# Tag Info

## Hot answers tagged algorithms

4

The answer depends heavily on what operations you allow to appear in the trees. If the tree uses only addition, subtraction, and multiplication, this is an instance of the polynomial identity testing problem, which can be solved in polynomial time by a randomized algorithm. Basically, you pick random values for $a,b$ and check whether both trees return the ...

3

In general, if you know nothing about the array, then searching linearly is the best you can do (a simple adversarial argument is enough to justify this). However, if you know more about the structure of the array, there are plenty of things you can do. For example, imagine the array has the following property: its elements are sorted increasingly up to a ...

3

If the algorithm terminates at all then $A[i] = i$ for $i \leq n-1$, and so $A$ is sorted. Hence it suffices to show that the algorithm terminates. Furthermore, when reaching $i = i_0$, we know that $A[j] = j$ for $j < i_0$, and so $A[i_0],\ldots,A[n]$ is a permutation of $i_0,\ldots,n$, which is a smaller instance of the same problem. Hence it suffices ...

3

Use a product construction, to construct a new graph whose vertices are given $(x,y,z,k)$, where $k$ counts the index into the sequence of colors (i.e., we are currently at $k$th vertex in that sequence). Then, find the shortest path in this new graph using any standard shortest-path algorithm. If all weights are non-negative, you can use Dijkstra's ...

2

By noticing that $H$ remains a tree except when $H \gets H \cup (a,b)$ happens, you can use a ST-Tree[1], which you can easily modify to support queries of the form "what is the maximum weight edge on the path from $a$ to $b$" Instead of adding $(a,b)$ directly to $H$ first you check if $a$ and $b$ are connected (using the ST-Tree or a Union-Find)...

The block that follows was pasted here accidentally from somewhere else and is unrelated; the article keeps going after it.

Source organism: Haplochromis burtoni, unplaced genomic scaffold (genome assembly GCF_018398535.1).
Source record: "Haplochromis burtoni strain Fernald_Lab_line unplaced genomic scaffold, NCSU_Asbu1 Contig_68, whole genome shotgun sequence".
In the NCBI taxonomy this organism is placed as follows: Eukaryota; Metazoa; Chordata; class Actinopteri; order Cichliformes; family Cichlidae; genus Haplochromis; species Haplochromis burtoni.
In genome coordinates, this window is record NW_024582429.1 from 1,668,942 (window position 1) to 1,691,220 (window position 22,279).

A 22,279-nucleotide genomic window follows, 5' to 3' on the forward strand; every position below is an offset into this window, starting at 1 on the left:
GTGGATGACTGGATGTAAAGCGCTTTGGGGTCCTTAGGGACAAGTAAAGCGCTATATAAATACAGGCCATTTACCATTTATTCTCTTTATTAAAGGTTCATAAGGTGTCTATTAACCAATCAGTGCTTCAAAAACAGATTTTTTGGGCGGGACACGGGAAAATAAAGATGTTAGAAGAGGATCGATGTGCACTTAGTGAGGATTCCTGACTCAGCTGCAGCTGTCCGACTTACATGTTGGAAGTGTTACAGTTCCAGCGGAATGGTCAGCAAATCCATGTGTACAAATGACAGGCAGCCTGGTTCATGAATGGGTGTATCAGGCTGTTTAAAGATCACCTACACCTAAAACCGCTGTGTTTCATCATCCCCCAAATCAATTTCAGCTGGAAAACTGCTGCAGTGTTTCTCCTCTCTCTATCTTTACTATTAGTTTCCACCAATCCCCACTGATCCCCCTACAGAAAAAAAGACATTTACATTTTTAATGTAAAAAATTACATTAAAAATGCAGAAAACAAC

2

The text has a luminance value $t_0$ and the background occupies a luminance interval $[L_0,H_0]$, $L_0 \le H_0$. I think what you want is to ensure a separation of at least some $s$ between them. There are many degrees of freedom here; one way to capture most of them is to decide beforehand on a way to penalise changes in these variables, as well as the ...

2

Build a grid graph, with one node per entry in the matrix, and edges between each pair of adjacent nodes. Also add a source node $s$ with an edge from $s$ to each blue node, and a sink node $t$ with an edge from each white node to $t$. Set the capacity of each edge to 1, except the $s$-to-blue edges have capacity $\infty$, and the white-to-$t$ edges have ...

2

I don't see a need for any interesting algorithm. In its essence it is equivalent to the following: given an array $A$ of integers and an integer $x$, move all instances of $x$ to the front of $A$, keeping the rest in the same order. Once you can solve that, you can apply it to each node of your tree. To move all instances to the front, one approach is to ...

2

The answer by nir shahar goes to the point. Another way to see this is to consider Radó's non-computable function $S(n)$ (the maximum number of steps a Turing machine with $n$ states does when started with an empty tape before halting). If you could compute your function $M$, you could compute $S$ (for each TM of $n$ states compute your function $M$, run the ...